I will introduce the fountains only briefly, otherwise this would exceed the length of the video. The locations of the wells I have put you in the video description. The most famous is probably the Child-eating fountain (Kindlifresserbrunnen) on the Kornhausplatz. Around whose meaning many myths exist. The most plausible one is that the well was an educational measure and was meant to scare the children and teach them good behaviour. Graceful and beautiful Justitia stands blindfolded on her pedestal. In 1986 the figure was unfortunately destroyed by Jura extremists. Since then, only one copy remains on the pillar of the Justice Fountain (Gerechtigkeitsbrunnens). The original can be seen in the historical museum of Bern. The figure of the Moses Fountain (Mosesbrunnen) depicts Moses with his 10 Commandments. With his right hand he points to the second commandment. On the Corinthian column of the Venner Fountain (Vennerbrunnen) stands a proud Bernese banner bearer in full regalia. At the Zähringer fountain (Zähringerbrunnen) an upright bear with a golden helmet overlooks the street. The Bernese heraldic animal commemorates its founders, the Zähringer. The fountain figure of Samson's Fountain (Simsonbrunnen) shows the biblical hero Samson in Roman garb opening the mouth of a lion with his bare hands. Somewhat off to the side stands the runner fountain (Läuferbrunnen), with a messenger in the colours of the city and a coat of arms on his chest. Between the legs of the crossbowman on the column of the fountain (Schützenbrunnens) sits a small bear, cheekily aiming at the passers-by strolling in the arcades. The figure of the Anna-Seiler-Fountain (Anna-Seiler-Brunnen) reminds of Anna Seiler, who donated the Inselspital to the city of Bern. The parents of the famous Swiss painter Ferdinand Hodler are said to have met at the foot of this fountain. The fountain figure of the crossbowman on the Ryffli Fountain (Ryfflibrunnen) is shrouded in legend. The soldier is said to represent the Ryffli marksman who, according to tradition, defeated Knight Jordan III of Burgistein with a single well-aimed shot. The Pfeifferbrunnen (Pfeifferbrunnen) radiates lightness and joy and shows a musician playing merrily on a bagpipe. He is accompanied by a golden goose and a monkey.
In the middle of Bern station there is a figure that is constantly looking at you. No matter whether you come from the right or the left. "Dr Loubegaffer", in High German I would say to the balcony gawker, is probably the most famous work of the artist Sandro Del-Prete and the first inversion statue ever to be publicly displayed. You have to look for the location a bit. The easiest way to find it is to go down the escalator from the tram stop Bern Bahnhof to the Christoffel underpass and then go straight to the second shop window on the right.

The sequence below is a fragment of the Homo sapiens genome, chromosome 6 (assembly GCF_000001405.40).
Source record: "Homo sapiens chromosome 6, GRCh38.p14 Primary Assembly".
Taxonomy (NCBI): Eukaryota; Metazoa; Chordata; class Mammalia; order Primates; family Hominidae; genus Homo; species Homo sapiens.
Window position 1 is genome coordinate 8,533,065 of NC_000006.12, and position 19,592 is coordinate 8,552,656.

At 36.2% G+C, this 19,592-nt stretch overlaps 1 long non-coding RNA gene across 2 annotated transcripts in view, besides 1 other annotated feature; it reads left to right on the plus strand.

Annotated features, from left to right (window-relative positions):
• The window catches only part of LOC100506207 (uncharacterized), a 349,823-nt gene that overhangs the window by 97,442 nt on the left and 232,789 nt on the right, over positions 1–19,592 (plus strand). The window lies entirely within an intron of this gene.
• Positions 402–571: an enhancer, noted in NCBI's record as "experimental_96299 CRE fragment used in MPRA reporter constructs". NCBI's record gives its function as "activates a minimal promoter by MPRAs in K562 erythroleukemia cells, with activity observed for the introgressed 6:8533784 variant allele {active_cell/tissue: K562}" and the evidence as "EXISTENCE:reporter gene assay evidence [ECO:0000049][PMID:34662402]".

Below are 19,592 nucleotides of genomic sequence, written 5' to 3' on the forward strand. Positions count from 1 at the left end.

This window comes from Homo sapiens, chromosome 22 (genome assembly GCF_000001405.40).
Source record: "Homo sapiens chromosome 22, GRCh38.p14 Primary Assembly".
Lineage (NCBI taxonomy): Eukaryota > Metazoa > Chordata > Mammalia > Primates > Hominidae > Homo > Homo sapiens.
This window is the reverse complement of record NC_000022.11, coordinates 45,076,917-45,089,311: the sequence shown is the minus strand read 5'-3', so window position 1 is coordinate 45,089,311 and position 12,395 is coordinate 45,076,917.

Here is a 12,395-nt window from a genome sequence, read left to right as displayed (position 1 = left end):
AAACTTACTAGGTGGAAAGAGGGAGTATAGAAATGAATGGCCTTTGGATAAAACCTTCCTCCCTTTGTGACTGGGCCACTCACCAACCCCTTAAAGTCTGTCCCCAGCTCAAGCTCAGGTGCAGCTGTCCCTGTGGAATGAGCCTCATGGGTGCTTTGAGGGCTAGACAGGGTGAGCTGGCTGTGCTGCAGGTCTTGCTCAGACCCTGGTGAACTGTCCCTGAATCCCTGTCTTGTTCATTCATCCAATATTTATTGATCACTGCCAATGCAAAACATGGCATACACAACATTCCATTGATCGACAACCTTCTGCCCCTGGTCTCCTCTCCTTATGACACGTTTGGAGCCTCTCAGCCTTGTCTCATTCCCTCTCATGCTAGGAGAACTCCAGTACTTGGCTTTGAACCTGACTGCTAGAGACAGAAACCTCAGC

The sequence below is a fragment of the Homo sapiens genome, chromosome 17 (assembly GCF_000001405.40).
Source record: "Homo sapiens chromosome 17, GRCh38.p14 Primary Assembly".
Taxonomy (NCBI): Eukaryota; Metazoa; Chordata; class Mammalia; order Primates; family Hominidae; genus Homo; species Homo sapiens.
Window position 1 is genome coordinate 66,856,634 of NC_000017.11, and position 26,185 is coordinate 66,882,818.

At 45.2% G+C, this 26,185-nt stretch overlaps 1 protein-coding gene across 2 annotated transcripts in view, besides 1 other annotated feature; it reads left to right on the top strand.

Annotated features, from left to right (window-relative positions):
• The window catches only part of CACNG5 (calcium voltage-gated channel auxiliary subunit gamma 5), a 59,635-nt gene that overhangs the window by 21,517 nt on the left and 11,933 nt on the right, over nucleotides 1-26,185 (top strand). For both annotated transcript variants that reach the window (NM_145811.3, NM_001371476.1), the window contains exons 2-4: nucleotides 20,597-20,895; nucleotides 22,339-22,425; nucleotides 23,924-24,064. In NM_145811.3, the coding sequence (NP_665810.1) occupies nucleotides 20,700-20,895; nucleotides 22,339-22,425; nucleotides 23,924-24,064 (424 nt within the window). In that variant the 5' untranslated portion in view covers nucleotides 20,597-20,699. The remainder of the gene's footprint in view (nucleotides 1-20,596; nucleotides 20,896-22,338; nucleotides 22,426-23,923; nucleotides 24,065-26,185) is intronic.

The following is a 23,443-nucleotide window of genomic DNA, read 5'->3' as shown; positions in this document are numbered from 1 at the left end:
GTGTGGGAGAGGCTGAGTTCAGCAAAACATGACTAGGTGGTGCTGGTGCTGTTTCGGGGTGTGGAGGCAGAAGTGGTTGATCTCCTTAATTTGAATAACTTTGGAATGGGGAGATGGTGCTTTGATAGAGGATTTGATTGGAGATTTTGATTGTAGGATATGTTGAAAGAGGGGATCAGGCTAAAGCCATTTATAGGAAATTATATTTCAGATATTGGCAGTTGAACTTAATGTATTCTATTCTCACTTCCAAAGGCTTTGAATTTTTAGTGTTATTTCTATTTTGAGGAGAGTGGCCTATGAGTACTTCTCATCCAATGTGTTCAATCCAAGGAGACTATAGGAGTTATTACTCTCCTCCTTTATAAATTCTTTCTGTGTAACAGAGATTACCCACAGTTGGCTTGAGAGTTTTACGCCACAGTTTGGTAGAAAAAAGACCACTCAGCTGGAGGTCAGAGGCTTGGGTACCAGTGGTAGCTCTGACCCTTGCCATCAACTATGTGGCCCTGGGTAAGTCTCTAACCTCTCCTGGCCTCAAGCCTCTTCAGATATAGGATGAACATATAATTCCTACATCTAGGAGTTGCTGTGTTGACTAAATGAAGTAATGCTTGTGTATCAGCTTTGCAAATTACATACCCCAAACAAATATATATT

Those who want to have a look at the subterranean canal system of Bern should in any case visit the Kaffee Montag. After a short coffee break, a visit to the quiet little place reveals something very special. The floor of the toilet is made of glass and thus offers a view of the former sewerage system of old Bern. A very special highlight.
Anyone who discovers a five-franc coin in the alleys of Bern should be careful. Unsuspecting visitors might get wet when trying to pick them up. The coins are screwed into the ground and they are only a lure. From a roof spout high above the alley a small gush of water splashes at regular intervals on the cobblestone pavement.
Many myths and horror stories entwine around the abandoned ghost house in Junkerngasse 54. At midnight, a woman dressed in black is said to walk through the rooms that are now used as a camp. In former times the house was also used as a stable and the horses are said to have become nervous and crazy after only a few hours. The house was apparently never inhabited.
Berner and Insider will now certainly say: "Something is still missing". In this episode I have dedicated myself to the city center, because otherwise the video would have been too long. For all the nice things outside the city center I will take care of in a future part of this series and at the same time give you the opportunity to participate in the creation of the video.
So if you have more sights and insider tips, please write them in the comments. If you like the video, you can support me with a like and subscription on YouTube.